Sometime in the mid-70's, out on the Llyn Peninsula in northwestern Wales, looking out on the Irish Sea, an old Anglican priest, a fervid...
Sometime in the mid-70’s, out on the Llyn Peninsula in northwestern Wales, looking out on the Irish Sea, an old Anglican priest, a fervid Welshman, sat quietly at his desk, pen in hand. The wind whistled loudly outside his heated cottage, and racing clouds threw moving shadows across its walls. R. S. Thomas, a well-known poet by that time, leaned over his page and wrote, “Are your heart’s coals kindled for God? . . . Who put that crease in your soul?”
We all have to answer that question. What is it, who is it that burns my heart?
As Macy’s now rings with the notes of “Santa, Baby,” and “Rudolph, the Red-Nosed Reindeer,” it occurs to me to turn to Luke’s Gospel and purify my ears by reading aloud his account of the birth of Jesus. The act of reading is itself a commitment: a commitment to remind myself of who has, indeed, put a crease in my soul. It is this child. He will grow and speak wisdom and teach us how to love. And he will gain my lifelong allegiance. But as I read, I wonder about that first day in Bethlehem. A human child who had, somehow, known a bright eternity. What happened when earth’s minutes began for him?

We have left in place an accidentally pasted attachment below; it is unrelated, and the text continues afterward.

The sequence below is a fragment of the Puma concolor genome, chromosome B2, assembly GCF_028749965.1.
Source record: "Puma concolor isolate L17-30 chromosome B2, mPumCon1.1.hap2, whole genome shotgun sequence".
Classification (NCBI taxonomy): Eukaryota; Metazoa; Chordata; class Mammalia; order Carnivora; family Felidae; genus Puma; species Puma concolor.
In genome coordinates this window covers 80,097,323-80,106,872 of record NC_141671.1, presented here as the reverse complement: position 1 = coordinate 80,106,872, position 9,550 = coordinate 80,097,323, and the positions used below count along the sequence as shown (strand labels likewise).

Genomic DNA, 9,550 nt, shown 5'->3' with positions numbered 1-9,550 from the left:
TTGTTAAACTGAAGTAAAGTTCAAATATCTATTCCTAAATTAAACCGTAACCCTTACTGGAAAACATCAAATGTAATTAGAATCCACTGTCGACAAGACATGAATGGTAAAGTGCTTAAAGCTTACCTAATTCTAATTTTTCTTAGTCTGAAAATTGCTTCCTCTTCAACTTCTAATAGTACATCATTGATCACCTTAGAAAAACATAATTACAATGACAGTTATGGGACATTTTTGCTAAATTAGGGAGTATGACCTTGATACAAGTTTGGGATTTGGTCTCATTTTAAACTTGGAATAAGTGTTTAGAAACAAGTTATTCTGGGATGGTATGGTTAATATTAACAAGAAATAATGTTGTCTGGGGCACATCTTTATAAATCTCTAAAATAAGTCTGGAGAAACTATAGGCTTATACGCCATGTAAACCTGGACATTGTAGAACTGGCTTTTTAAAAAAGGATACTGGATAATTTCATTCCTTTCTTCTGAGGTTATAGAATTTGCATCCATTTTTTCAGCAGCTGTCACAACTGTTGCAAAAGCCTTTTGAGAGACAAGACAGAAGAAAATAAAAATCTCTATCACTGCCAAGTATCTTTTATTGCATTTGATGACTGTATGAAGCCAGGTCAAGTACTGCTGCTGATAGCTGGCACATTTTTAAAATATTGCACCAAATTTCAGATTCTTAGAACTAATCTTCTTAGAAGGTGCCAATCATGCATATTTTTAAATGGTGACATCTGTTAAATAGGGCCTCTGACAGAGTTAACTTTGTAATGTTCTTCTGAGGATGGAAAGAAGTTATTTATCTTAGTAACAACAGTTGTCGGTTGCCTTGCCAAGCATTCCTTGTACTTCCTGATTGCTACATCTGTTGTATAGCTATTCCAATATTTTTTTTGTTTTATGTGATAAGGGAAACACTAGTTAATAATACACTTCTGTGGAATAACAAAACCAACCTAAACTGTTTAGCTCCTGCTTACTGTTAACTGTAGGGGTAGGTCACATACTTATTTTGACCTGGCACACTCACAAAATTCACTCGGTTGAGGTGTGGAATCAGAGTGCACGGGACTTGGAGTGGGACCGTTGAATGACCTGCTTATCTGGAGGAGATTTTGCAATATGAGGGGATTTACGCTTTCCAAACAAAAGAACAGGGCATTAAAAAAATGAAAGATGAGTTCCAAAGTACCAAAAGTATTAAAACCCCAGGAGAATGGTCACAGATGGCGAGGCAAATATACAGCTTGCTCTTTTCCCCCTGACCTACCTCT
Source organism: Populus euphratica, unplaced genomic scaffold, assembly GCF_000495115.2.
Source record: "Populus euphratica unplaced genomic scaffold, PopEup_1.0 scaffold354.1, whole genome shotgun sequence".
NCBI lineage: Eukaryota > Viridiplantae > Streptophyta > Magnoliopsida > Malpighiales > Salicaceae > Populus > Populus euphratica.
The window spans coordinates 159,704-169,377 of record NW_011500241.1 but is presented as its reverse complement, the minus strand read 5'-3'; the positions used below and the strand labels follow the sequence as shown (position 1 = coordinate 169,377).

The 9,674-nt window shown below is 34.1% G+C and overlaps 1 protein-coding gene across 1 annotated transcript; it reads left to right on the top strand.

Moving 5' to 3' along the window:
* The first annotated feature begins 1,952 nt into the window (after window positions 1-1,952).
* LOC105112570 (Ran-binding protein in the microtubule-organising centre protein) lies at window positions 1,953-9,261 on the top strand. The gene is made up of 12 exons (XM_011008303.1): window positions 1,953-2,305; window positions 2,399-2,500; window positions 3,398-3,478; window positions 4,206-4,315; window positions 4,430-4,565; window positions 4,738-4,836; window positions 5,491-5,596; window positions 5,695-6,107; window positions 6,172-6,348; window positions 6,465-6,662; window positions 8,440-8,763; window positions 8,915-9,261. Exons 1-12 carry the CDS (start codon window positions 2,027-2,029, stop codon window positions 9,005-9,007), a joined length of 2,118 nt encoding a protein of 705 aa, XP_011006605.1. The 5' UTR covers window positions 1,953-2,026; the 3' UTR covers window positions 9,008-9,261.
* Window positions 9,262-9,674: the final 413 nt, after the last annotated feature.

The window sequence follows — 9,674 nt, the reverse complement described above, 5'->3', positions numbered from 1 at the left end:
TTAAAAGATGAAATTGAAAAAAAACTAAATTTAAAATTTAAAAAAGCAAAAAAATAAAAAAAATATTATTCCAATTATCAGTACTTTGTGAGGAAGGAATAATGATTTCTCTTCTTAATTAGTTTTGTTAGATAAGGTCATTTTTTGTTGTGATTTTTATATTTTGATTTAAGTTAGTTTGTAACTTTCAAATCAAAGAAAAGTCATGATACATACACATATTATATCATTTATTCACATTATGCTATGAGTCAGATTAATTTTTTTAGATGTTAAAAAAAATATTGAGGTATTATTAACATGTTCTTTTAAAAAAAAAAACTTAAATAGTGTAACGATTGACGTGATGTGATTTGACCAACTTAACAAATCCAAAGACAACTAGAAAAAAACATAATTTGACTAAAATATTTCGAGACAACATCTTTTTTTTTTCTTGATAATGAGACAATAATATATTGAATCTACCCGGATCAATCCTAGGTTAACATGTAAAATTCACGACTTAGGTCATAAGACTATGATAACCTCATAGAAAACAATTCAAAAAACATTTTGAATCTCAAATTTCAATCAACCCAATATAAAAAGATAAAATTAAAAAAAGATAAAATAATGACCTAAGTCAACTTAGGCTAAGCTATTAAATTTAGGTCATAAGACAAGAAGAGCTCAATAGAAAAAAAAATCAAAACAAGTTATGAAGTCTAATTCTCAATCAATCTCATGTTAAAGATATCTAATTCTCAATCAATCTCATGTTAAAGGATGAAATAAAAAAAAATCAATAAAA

THE FIRST DAY
In that moment
when You stepped onto our earth
was sound something new:
the bleating of sheep,
the soft swish of wind, a voice
that blanketed You with whispers
And did You see, for the first time, the sparkles
and colors of the night?
Did her face fill Your eyes?
When You felt the strength
that kept Your body warm,
did You turn in wonder?
Were You pleased
with the freshness of a word,
how shadows moved,
the sure ground they all stood on,
(the dense texture of wood)?
Did You smell the shepherds’ wool
and could You taste the evening?
Did You see a toy in a winging dove?
Was it all a great surprise?
You stretched Your hand to touch
and You found it good.
I think back to that scene in a blustery Wales. The Reverend R. S. Thomas, our old Anglican priest-poet, is sitting there in his cold cottage, and with cold fingers writes carefully his constant, unsettling question: “Who has put the crease in your soul?” Unsettling, because the answer will determine everything.